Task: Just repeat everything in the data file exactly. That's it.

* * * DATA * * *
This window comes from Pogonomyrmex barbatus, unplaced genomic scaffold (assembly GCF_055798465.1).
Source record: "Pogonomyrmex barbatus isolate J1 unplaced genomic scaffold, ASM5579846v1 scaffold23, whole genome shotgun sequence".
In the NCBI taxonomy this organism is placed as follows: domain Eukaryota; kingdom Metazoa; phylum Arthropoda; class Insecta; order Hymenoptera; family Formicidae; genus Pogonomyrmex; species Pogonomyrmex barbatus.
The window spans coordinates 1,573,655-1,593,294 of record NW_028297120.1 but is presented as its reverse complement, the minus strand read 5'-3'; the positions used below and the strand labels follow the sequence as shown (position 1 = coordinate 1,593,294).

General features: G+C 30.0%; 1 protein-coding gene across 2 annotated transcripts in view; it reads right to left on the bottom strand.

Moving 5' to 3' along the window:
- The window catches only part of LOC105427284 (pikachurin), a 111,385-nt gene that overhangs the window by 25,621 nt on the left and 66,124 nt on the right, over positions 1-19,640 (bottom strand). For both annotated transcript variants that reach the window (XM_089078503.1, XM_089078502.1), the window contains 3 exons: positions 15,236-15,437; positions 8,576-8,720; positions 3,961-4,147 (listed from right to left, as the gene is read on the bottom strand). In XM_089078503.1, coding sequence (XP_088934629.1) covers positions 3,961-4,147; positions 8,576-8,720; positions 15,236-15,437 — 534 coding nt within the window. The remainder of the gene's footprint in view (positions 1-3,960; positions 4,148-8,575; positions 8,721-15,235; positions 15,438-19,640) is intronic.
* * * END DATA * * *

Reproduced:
This window comes from Pogonomyrmex barbatus, unplaced genomic scaffold (assembly GCF_055798465.1).
Source record: "Pogonomyrmex barbatus isolate J1 unplaced genomic scaffold, ASM5579846v1 scaffold23, whole genome shotgun sequence".
In the NCBI taxonomy this organism is placed as follows: domain Eukaryota; kingdom Metazoa; phylum Arthropoda; class Insecta; order Hymenoptera; family Formicidae; genus Pogonomyrmex; species Pogonomyrmex barbatus.
The window spans coordinates 1,573,655-1,593,294 of record NW_028297120.1 but is presented as its reverse complement, the minus strand read 5'-3'; the positions used below and the strand labels follow the sequence as shown (position 1 = coordinate 1,593,294).

General features: G+C 30.0%; 1 protein-coding gene across 2 annotated transcripts in view; it reads right to left on the bottom strand.

Moving 5' to 3' along the window:
- The window catches only part of LOC105427284 (pikachurin), a 111,385-nt gene that overhangs the window by 25,621 nt on the left and 66,124 nt on the right, over positions 1-19,640 (bottom strand). For both annotated transcript variants that reach the window (XM_089078503.1, XM_089078502.1), the window contains 3 exons: positions 15,236-15,437; positions 8,576-8,720; positions 3,961-4,147 (listed from right to left, as the gene is read on the bottom strand). In XM_089078503.1, coding sequence (XP_088934629.1) covers positions 3,961-4,147; positions 8,576-8,720; positions 15,236-15,437 — 534 coding nt within the window. The remainder of the gene's footprint in view (positions 1-3,960; positions 4,148-8,575; positions 8,721-15,235; positions 15,438-19,640) is intronic.